And the best distro of 2014 is ...

Looking back at my 2013 summary, I just realized I'm a bloody prophet. I wanted openSUSE to make a nice comeback, and it did. And I wanted Fedora to shine, and it did, and it's version 20 no less. The utter and total dominance of the Ubuntu family has been shattered, and this is a very good thing. Competition is always good. What about Mint, you ask? Well, Linux Mint behaved splendidly, but this year, the few spins I tried weren't as sharp and spectacular as what we saw in 2013. Not necessarily a bad thing, but the best-of is more than just a list of grades. It also packs an emotional element, a surprise element, as well as the overall combination of what the selected distributions have achieved with their given parameters. For instance, CentOS is not supposed to be a desktop system, so when it does that well, it's more interesting than similar results with the stock Ubuntu family members and cousins. Hence, this list and its players. Of course, this is entirely my private, subjective observation, but I think it fits the global shift in the Linux field. With the Mir vs Wayland game, a big delay in Ubuntu Edge, and a general cooling off in the distro space, seeing more effort from outside the Ubuntu range is only natural. And welcome. That said, the big winner is still Trusty, and it shows that even though some years may be rougher than others, Ubuntu has its merit and cannot be easily disregarded, no matter how we feel, or want to feel, even if purely on a reactionary basis. And to prove us all wrong, Canonical has baked a phenomenal LTS release, which should bring much joy and fun to Linux users worldwide for years to come. I hope you've liked this compilation. See you next year. Read more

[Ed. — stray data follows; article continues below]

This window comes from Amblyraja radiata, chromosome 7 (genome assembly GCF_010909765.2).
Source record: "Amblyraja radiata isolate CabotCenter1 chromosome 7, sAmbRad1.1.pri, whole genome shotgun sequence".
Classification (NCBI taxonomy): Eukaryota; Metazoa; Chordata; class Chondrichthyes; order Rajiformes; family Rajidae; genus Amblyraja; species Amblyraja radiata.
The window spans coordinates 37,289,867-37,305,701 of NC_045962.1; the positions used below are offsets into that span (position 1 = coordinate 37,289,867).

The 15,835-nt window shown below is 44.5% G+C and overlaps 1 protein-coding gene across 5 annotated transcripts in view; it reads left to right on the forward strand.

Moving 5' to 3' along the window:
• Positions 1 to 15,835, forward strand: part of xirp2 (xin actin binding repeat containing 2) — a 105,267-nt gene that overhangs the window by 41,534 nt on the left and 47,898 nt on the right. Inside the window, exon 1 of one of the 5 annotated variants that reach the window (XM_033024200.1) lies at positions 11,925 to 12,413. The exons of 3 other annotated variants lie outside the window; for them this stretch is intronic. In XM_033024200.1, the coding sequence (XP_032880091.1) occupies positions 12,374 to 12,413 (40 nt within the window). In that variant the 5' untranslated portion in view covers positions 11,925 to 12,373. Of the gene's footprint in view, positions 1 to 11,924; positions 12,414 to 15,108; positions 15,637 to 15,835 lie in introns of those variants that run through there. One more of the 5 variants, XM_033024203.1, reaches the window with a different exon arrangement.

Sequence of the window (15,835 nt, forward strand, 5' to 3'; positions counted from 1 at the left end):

Judge spanks SCO in ancient ownership of Unix lawsuit

IBM has had a win in its long court battle with SCO over just who owns Unix and, by extension, whether Linux is an unauthorised clone. Some quick and simplified history: SCO – short for The Santa Cruz Operation – was a software company that offered a version of Unix for x86 chippery. When Linux came along in the late 90s and started turning into a business, SCO more or less sank and it attacked both Novell and IBM for their role in helping to spread Linus Torvalds' brainchild. At stake was whether those who distribute and profit from Linux should share some of their bounty with SCO. If a court had found in SCO's favour, it would have been bad news for Linux. The Novell suit ran for about six years, but SCO lost. After that, SCO endured all manner of financial strife, but managed to crawl from the crypt more than once. Last year, SCO managed to secure approval to re-open the case against IBM. Read more Also: ENOUGH! Says Nuffer

Hands-On with Tanglu 2.0 Bartholomea annulata

Tanglu GNU/Linux is a distribution based on Debian Testing. When I wrote recently about the future of Linux Mint Debian Edition and other distributions based on Debian Testing, what I was concerned about was the fact that they will be changing their base to Debian Stable in the near future. Tanglu has not given any indication that they intend to change, so this could be a good alternative for the future. Read more